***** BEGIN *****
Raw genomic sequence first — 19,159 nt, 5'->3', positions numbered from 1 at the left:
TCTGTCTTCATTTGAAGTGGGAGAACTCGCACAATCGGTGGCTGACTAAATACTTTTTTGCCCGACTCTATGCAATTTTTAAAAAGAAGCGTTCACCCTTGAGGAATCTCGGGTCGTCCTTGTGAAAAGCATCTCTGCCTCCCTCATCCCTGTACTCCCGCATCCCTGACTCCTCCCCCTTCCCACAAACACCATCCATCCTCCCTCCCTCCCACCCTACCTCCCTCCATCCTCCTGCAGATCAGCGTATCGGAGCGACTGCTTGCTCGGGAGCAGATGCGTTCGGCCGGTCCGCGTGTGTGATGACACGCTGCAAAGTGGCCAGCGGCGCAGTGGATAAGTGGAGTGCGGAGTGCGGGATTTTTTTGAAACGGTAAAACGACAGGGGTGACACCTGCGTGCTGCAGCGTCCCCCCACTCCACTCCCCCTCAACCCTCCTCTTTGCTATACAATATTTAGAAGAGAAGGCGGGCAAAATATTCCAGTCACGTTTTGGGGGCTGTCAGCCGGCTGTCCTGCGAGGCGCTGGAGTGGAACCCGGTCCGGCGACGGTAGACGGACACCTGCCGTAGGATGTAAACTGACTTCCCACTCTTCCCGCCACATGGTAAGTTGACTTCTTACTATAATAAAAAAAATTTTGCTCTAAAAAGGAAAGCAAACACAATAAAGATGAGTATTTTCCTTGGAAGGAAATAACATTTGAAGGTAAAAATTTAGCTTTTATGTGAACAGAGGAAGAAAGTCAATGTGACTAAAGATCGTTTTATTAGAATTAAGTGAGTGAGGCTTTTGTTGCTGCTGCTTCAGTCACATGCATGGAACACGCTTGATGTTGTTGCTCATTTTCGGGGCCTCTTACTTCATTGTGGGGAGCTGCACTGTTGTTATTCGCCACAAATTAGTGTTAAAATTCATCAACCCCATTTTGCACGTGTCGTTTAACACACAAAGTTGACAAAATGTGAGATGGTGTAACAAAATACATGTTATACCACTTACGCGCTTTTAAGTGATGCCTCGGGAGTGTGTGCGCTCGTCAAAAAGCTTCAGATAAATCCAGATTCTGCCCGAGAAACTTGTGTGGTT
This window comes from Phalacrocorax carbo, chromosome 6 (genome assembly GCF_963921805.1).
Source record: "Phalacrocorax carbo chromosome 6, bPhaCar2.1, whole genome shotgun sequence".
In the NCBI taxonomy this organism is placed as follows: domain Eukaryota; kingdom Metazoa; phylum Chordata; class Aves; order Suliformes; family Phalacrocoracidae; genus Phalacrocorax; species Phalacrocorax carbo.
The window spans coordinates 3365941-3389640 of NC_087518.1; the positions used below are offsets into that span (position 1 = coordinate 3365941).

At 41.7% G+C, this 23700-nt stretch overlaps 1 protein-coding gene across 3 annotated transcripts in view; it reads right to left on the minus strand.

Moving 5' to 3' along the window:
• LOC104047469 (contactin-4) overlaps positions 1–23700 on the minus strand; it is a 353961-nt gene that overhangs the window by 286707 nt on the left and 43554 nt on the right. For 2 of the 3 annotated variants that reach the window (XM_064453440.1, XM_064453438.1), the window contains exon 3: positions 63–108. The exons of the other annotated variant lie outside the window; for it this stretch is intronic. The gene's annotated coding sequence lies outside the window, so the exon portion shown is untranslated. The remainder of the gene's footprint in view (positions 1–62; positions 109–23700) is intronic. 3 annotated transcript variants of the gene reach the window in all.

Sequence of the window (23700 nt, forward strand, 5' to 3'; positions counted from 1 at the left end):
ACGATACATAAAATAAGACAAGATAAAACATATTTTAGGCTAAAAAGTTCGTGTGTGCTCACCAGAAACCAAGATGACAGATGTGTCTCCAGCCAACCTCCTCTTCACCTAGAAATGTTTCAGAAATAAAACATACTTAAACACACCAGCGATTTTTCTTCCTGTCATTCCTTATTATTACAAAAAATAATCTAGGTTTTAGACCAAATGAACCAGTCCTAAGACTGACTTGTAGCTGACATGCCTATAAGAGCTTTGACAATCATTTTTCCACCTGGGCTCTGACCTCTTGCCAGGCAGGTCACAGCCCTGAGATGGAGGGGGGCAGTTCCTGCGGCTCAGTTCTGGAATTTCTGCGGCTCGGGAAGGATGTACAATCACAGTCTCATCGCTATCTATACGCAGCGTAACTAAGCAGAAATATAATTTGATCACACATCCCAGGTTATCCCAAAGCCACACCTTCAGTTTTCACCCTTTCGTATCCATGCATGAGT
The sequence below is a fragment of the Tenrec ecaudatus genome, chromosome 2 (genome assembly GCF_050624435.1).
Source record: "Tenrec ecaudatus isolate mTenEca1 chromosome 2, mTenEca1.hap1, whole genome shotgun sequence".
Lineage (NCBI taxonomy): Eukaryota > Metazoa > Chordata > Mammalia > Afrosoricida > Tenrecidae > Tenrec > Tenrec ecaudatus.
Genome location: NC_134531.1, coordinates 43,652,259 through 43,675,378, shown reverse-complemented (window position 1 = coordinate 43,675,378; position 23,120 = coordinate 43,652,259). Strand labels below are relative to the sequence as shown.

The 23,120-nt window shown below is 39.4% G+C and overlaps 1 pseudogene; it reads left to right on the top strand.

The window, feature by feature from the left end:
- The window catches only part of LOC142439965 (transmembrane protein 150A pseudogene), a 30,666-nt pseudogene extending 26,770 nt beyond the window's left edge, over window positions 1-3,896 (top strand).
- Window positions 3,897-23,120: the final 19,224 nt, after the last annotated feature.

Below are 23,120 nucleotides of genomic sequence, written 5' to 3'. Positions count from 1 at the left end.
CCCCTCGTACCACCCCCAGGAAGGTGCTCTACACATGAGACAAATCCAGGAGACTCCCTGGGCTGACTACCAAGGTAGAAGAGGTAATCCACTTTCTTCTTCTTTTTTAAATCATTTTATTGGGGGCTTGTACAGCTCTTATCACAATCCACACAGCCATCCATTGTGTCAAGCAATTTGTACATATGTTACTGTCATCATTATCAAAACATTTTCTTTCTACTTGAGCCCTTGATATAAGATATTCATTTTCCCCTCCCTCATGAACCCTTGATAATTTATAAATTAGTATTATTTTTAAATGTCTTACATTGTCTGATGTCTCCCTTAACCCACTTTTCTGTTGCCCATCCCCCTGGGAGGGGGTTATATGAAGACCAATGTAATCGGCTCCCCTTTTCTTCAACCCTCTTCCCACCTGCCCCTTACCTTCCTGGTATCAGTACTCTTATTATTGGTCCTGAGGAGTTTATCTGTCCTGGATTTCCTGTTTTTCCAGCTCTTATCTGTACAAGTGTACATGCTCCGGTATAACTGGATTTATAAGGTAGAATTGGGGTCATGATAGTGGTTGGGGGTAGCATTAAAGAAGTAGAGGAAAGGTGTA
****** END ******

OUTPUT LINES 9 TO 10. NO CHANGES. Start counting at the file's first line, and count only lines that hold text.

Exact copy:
• LOC104047469 (contactin-4) overlaps positions 1–23700 on the minus strand; it is a 353961-nt gene that overhangs the window by 286707 nt on the left and 43554 nt on the right. For 2 of the 3 annotated variants that reach the window (XM_064453440.1, XM_064453438.1), the window contains exon 3: positions 63–108. The exons of the other annotated variant lie outside the window; for it this stretch is intronic. The gene's annotated coding sequence lies outside the window, so the exon portion shown is untranslated. The remainder of the gene's footprint in view (positions 1–62; positions 109–23700) is intronic. 3 annotated transcript variants of the gene reach the window in all.

Sequence of the window (23700 nt, forward strand, 5' to 3'; positions counted from 1 at the left end):